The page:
It’s been said that life is what happens while we’re distracted with our everyday concerns. It’s a fitting analogy for the IT industry, in that the biggest story is the one happening in the background amid all the little day-to-day issues.
Last month, California resident Jennifer Ringley of JenniCam.org fame quietly announced that she was shutting down her pioneering voyeur Web site. No official reason was given, although her ISP is allegedly upset over the portrayal of nudity. Guess it just noticed. Either way, Web surfers are now learning to live without one of the ‘Net’s earliest celebrities. It strikes me, however, that it’s just as well Ringley chose now as the time to move on.
Much has changed in the seven years since JenniCam.com went live. Where once the notion of watching a young woman live her ordinary life on camera was enough to attract millions of fascinated viewers, today it seems almost quaint. The notion of the Web as a new and exciting medium has long since faded, and today the online action is firmly entrenched in the commercial mainstream.
At my gym, signs are now posted banning cell phones equipped with digital cameras from being brought into locker rooms. The reasons for this are clear. But how effective a written policy will be in trying to ban ever-shrinking and ever-prevalent technology remains to be seen. Also, as you read this, your employer is now very likely answerable to new, national privacy laws of the sort that would have made little sense as late as a decade ago. And, of course, if we want to buy a new iPod or other popular MP3 player in coming weeks, it will cost more due to a levy recently slapped on all music-storing hard drives approved by the Copyright Board of Canada.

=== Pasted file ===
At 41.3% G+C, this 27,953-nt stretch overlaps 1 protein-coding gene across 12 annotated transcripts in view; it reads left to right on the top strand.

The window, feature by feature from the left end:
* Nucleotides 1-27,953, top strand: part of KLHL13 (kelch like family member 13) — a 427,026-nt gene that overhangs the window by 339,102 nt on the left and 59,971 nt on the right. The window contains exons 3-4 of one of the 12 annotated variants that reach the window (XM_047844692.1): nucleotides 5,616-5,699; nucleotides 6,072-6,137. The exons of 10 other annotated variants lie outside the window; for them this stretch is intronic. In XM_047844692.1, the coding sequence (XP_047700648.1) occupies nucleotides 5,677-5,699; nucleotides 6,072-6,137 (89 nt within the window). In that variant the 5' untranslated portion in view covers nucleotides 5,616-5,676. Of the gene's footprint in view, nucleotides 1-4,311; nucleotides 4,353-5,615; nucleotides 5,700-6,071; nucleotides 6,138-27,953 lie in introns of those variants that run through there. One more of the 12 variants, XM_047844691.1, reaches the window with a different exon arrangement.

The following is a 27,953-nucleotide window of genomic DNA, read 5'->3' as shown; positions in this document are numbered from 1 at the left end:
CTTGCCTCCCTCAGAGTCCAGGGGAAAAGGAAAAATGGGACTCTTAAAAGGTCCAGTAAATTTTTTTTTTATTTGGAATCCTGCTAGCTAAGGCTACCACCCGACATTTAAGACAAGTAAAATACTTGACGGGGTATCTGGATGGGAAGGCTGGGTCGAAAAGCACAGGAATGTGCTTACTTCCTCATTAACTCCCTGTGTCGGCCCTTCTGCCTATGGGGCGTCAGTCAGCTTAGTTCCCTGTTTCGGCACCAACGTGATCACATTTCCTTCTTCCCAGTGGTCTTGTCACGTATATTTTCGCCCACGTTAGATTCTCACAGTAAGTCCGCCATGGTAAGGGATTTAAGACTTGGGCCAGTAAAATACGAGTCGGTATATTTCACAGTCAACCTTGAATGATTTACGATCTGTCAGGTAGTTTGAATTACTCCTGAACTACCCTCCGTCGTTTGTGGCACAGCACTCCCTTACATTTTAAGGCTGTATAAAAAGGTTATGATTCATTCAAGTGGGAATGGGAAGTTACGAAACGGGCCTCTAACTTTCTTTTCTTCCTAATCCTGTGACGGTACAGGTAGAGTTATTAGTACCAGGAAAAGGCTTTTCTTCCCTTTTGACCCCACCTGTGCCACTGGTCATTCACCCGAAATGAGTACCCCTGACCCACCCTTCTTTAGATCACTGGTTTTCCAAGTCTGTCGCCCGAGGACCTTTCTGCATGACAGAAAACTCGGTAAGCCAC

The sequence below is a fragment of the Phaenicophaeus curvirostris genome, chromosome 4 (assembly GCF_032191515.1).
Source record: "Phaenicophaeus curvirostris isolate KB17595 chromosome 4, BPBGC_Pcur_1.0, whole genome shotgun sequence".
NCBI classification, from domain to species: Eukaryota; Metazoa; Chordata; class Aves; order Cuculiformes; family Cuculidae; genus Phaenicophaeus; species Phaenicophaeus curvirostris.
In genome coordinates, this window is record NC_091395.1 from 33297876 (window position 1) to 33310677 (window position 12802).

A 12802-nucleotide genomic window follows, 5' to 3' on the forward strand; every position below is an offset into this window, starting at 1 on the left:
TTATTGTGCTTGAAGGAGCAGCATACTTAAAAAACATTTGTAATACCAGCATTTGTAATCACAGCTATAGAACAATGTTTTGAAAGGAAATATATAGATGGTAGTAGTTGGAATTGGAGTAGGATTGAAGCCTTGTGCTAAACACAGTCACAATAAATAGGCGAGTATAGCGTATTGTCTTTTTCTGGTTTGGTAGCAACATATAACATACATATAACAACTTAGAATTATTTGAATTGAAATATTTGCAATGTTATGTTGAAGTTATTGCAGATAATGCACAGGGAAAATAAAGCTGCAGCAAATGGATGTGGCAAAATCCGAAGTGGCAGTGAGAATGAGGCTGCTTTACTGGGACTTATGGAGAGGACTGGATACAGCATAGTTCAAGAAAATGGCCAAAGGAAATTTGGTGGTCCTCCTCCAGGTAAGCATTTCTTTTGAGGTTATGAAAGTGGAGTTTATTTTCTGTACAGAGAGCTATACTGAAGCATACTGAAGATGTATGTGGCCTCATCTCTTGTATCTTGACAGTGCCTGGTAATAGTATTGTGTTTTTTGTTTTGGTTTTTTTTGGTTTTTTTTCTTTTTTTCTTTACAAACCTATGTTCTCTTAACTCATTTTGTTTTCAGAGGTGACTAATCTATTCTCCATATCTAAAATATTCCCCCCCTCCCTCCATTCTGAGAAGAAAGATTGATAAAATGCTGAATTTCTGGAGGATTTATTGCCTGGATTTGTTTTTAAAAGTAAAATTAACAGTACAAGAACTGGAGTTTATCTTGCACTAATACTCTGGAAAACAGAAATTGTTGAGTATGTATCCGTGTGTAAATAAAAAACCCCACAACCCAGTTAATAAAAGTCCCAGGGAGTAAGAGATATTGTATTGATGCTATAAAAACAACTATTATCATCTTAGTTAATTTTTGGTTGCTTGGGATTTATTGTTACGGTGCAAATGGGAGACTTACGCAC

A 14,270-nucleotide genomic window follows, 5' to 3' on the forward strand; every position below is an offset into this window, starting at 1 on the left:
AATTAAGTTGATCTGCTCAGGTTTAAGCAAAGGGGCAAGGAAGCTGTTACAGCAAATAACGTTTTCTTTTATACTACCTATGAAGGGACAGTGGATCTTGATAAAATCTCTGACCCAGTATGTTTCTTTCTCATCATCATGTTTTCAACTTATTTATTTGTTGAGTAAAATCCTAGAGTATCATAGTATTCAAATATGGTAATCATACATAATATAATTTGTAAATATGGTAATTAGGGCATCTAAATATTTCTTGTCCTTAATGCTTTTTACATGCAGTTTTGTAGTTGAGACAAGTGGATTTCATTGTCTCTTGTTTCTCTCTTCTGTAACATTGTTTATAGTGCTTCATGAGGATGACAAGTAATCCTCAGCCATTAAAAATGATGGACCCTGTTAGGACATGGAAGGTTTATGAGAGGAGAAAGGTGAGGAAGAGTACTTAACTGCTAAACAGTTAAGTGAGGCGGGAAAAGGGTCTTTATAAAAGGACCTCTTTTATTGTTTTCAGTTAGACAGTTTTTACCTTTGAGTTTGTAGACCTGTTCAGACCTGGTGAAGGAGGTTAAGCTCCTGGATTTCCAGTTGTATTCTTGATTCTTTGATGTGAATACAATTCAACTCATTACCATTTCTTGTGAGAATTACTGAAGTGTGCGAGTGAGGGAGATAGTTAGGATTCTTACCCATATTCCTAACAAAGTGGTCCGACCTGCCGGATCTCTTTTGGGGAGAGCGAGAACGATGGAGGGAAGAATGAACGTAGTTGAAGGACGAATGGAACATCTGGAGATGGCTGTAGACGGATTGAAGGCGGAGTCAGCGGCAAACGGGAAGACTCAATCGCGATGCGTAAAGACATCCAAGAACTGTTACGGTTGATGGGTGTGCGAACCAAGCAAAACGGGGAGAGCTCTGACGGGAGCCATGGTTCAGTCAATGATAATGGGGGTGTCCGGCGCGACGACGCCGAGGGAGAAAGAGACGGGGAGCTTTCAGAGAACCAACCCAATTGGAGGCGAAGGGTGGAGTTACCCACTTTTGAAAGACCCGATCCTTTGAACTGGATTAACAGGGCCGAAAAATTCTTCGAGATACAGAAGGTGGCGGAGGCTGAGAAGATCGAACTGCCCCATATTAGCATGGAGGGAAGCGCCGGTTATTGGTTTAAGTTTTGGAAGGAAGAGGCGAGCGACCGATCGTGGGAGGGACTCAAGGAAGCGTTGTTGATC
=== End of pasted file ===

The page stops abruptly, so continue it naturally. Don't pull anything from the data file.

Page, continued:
Privacy laws like PIPEDA and other privacy rules make sense, and are necessary. But more often than not, it’s not rules, regulations or restrictions that pave the road for technology-inspired change. Rather, it is us who change to meet the technology. That’s why the television industry no longer frets about VCRs, why it’s okay to make a cell phone call in a coffee shop, why e-mail and instant messaging technology have long since become everyday business tools.
So as we follow copyright battles in the media and drop a few more dollars for items at the electronics store, it’s best to remember that this phase is akin to the unruly teenager years, and it too will pass. In 10 years, as I download my music from one of many pay-for-download sites, I might stumble across an old online article from 2003 and try to remember what the fuss was about.